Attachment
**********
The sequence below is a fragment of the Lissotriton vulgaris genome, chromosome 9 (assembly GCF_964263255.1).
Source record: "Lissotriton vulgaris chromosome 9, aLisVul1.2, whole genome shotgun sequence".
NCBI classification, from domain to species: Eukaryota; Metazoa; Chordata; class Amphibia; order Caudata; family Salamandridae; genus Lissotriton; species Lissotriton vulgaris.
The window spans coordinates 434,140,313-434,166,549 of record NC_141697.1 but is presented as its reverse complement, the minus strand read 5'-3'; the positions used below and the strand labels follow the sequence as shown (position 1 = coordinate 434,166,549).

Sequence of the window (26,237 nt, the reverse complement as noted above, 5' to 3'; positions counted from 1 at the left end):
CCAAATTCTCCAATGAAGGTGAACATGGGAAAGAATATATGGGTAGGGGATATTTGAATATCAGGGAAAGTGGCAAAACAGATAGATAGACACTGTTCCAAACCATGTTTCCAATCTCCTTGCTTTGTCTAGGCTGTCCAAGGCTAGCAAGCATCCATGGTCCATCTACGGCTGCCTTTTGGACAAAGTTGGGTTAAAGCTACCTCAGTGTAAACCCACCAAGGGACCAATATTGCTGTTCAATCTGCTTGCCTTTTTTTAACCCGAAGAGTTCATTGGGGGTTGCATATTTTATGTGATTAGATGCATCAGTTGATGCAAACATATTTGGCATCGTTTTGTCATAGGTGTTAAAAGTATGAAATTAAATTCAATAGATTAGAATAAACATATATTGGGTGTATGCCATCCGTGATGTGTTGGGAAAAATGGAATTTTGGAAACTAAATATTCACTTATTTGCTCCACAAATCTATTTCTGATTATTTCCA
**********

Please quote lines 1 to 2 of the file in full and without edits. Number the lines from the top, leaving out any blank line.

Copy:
The sequence below is a fragment of the Lissotriton vulgaris genome, chromosome 9 (assembly GCF_964263255.1).
Source record: "Lissotriton vulgaris chromosome 9, aLisVul1.2, whole genome shotgun sequence".